Thursday, 30 August 2012

Third Culture Kids do you Dare to be Green?

In an earlier post Third Culture Kids Learning to be Themselves I had written about this poem but I had not posted the complete poem. I can really identify with the words so I did want to post the whole poem. My parents are from the blue country: the Netherlands and I grew up in the Yellow country. Well the yellow country for me would be the African culture or continent. The countries I lived in were: Zambia, Malawi and Zimbabwe. If you enjoy this poem and want to read more, read the poem "Who am I?" by my guest Marina Sofia, who was a third culture kid too.

By a 4 year old @DrieCulturen

by Whitni Thomas, MK

I grew up in a Yellow country
But my parents are Blue.
I'm Blue.
Or at least, that is what they told me.
But I play with the Yellows.
I went to school with the Yellows.
I spoke the Yellow language.
I even dressed and appeared to be Yellow.
Then I moved to the Blue land.
Now I go to school with the Blues.
I speak the Blue language.
I even dress and look Blue.
But deep down, inside me, something's Yellow.
I love the Blue country.
But my ways are tinted with Yellow.
When I am in the Blue land,
I want to be Yellow.
When I am in the Yellow land,
I want to be Blue.
Why can't I be both?
A place where I can be me.
A place where I can be green.
I just want to be green.

What about you. Do you dare to be Green? Do you enjoy being Green? Have you accepted that you are Green?

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  1. That's beautiful. It expresses what so many TCKs must feel in such a simple yet profound manner. I think most of us are green without necessarily choosing to be, and although it's so rewarding to be green, it's not always easy.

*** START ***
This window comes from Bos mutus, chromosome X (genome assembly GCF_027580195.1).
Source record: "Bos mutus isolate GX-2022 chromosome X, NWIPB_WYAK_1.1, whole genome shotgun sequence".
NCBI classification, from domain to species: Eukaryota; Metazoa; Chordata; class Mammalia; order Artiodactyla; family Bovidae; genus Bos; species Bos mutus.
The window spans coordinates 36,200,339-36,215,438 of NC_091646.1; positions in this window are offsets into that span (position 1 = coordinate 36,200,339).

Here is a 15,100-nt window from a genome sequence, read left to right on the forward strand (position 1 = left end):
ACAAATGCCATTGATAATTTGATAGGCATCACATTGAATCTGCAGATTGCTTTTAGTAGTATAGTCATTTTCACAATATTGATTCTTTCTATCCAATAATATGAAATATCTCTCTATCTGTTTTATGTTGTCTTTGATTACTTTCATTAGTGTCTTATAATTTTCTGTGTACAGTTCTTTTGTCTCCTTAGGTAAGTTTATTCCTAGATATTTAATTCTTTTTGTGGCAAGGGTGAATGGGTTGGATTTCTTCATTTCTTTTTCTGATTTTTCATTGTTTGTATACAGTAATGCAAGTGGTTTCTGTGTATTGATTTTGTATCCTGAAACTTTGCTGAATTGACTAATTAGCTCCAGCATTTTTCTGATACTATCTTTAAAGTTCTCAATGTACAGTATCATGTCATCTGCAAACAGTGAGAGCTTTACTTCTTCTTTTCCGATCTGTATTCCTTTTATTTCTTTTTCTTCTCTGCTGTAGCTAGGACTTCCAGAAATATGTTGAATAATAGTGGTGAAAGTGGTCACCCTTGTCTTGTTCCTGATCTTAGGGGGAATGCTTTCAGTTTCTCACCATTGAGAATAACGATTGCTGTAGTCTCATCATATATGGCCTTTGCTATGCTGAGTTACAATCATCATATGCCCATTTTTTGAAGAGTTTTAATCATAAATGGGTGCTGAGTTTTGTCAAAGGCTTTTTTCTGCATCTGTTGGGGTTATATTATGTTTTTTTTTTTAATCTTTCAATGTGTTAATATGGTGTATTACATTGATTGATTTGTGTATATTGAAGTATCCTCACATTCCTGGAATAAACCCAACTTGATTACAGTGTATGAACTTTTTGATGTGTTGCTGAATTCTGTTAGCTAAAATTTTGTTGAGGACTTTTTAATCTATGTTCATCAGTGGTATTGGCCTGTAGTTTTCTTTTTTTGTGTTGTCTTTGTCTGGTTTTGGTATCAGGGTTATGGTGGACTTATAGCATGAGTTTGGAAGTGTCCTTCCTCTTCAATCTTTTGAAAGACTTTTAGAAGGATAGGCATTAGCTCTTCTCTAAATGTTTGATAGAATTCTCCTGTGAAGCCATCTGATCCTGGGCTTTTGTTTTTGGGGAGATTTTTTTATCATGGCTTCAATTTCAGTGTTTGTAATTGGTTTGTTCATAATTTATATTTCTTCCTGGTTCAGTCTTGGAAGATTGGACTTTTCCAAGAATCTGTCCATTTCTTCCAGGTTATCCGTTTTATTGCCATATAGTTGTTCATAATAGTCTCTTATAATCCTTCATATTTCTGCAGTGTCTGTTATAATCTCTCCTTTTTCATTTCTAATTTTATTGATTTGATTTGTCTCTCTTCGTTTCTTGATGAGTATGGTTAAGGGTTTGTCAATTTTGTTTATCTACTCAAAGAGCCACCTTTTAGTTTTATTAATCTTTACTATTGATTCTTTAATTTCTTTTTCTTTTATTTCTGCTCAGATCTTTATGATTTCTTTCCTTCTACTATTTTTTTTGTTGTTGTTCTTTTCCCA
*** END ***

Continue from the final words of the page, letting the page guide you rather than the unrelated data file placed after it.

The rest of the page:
Thanks for sharing this, I really enjoyed it!

  2. So true what you say. We are green without choosing to be green. The question is have we accepted that? Or do we feel we have to be blue or yellow? I feel more of a whole person when I accept myself as being "green", often the odd one out, different from most people around me (except when I meet other TCKs, immigrants or expats).

  3. I like your post! You are so right: the first time I realised that I was "green" I was a bit frightened and sad, because I felt not belonging to a group (I was 9 or 10, very early), but later I appreciated to be green, even purple (adding some other colors) especially when I was with other TCK's (or TCA then, later) and still do. Only when I'm surrounded by FCA (first culture adults) I tend to feel the difference and I try to be more yellow or blue or red. But most of the time I feel like being green-purple-brown.

  4. Interesting Ute that you can remember the age that you discovered that you different than the rest of the group. I cannot remember when I discovered that but I remember during my teenage years in Zimbabwe that I was referred to as the "foreigner". I went to an international primary school in Malawi so we were all foreign, that was the norm. While in Bulawayo, Zimbabwe I went to a local school. I agree with you that lots of colours are part of our TCK identity. I considered adding a photo of something green to the post, but I purposely added a painting with more colour!

    1. I remember it so clearly, because my same aged cousin in Germany made me notice that I was quite different from all the friends he had. It was a during a normal conversation and he pointed out that I didn't know most of the allusions they made. I felt foreign in Germany and foreign in Italy when I was among First Culture Children, but not when I was with my TCK friends or people that was more open-minded. - By the way: I like the picture you posted. I once posted a chamaeleon on a similar post (on